Some research topics in banking and finance include investment bubbles, banking history, measuring personal wealth, annuity markets, banks and risk securities, and bank capital.
Some specific subtopics within these topics include: past and present investment bubbles, bank panics, the statistical reliability of surveys to measure personal wealth, the health of the annuity market in relation to the health of the insurance market, justifiability of bank returns coming from risk investments, and regulation of bank capital.
For example, you might research historical investment bubbles, such as the dotcom bubble of 2000, the housing bubble of 2008 or the current stock market bubble predicted by presidential hopeful Donald Trump and Trump's possible future Secretary of the Treasury, Carl Icahn. Granted, the predicted present stock market bubble would be more challenging to research, but the dotcom and housing bubbles could add background and comparative contrasts, thereby expanding your field of research.
As another example illustrating the suggestions above, under the topic of bank history, you might explore the history of the bank panic of 2007. A good title for beginning your research on the 2007 panic is Slapped by the Invisible Hand: The Panic of 2007, written by Gary B. Gorton. Gorton examines and seeks an explanation for the 2007 bank panic while putting it in perspective with earlier bank panics.
An example of a contemporary banking subtopic would be the new regulations on bank capital requirements proposed in 2013 by the "Federal Deposit Insurance Corporation, along with the Federal Reserve and the Office of the Comptroller of the Currency," as explained by the New York Times. This increase in bank capital (the equity funding financial transactions and the reserves keeping the bank solvent in the event of losses, such as housing derivative losses) would make banks' financial transactions more "expensive" for the bank because they could lend/invest less of their capital; they would conversely have to reserve more of their capital, leaving it idle.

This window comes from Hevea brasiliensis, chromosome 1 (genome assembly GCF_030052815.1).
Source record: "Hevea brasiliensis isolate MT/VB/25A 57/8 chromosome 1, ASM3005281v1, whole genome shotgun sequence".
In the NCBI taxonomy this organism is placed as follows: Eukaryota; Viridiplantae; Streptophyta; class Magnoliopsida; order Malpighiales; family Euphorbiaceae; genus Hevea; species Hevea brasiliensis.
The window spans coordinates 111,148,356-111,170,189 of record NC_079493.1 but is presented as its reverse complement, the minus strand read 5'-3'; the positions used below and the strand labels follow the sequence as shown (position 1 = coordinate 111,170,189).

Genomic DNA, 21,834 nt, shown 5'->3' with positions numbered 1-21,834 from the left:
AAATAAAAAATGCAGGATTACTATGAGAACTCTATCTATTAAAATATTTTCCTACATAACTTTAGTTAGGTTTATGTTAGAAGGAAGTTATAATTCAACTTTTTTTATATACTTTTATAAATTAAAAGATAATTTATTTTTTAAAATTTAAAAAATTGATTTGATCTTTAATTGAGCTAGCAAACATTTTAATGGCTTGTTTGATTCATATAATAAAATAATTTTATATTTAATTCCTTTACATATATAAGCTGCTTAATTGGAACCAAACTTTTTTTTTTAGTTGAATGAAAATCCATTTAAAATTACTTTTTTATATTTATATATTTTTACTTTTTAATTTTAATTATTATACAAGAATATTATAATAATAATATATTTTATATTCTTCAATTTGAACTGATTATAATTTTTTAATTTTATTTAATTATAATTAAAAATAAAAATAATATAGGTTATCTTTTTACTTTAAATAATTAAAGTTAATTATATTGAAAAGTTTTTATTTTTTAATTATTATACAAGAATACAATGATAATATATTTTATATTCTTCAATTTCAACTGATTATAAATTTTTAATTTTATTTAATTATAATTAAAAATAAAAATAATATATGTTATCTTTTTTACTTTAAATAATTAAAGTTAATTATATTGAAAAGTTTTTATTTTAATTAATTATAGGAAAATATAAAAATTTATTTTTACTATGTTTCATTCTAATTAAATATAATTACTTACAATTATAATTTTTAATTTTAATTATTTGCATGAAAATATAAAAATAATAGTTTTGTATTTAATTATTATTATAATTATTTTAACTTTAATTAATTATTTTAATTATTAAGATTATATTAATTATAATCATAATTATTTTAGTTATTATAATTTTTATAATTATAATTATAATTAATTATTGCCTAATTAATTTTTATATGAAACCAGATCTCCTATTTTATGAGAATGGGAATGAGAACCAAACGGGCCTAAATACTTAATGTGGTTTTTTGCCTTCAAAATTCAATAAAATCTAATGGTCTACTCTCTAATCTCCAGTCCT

To generate more topic and subtopic ideas for research on banking and finance, Questia.com has a topic-generating program that links topics to subtopics that link to appropriate titles for the subtopics. This topic-generating program provides a wealth of ideas. More topics are discussed in Emerging Topics in Banking and Finance, a collection of international expert commentaries edited by Emma J. Fuchs and Finn Braun, for example, the topic of "the cloudy performance of Chinese Banks."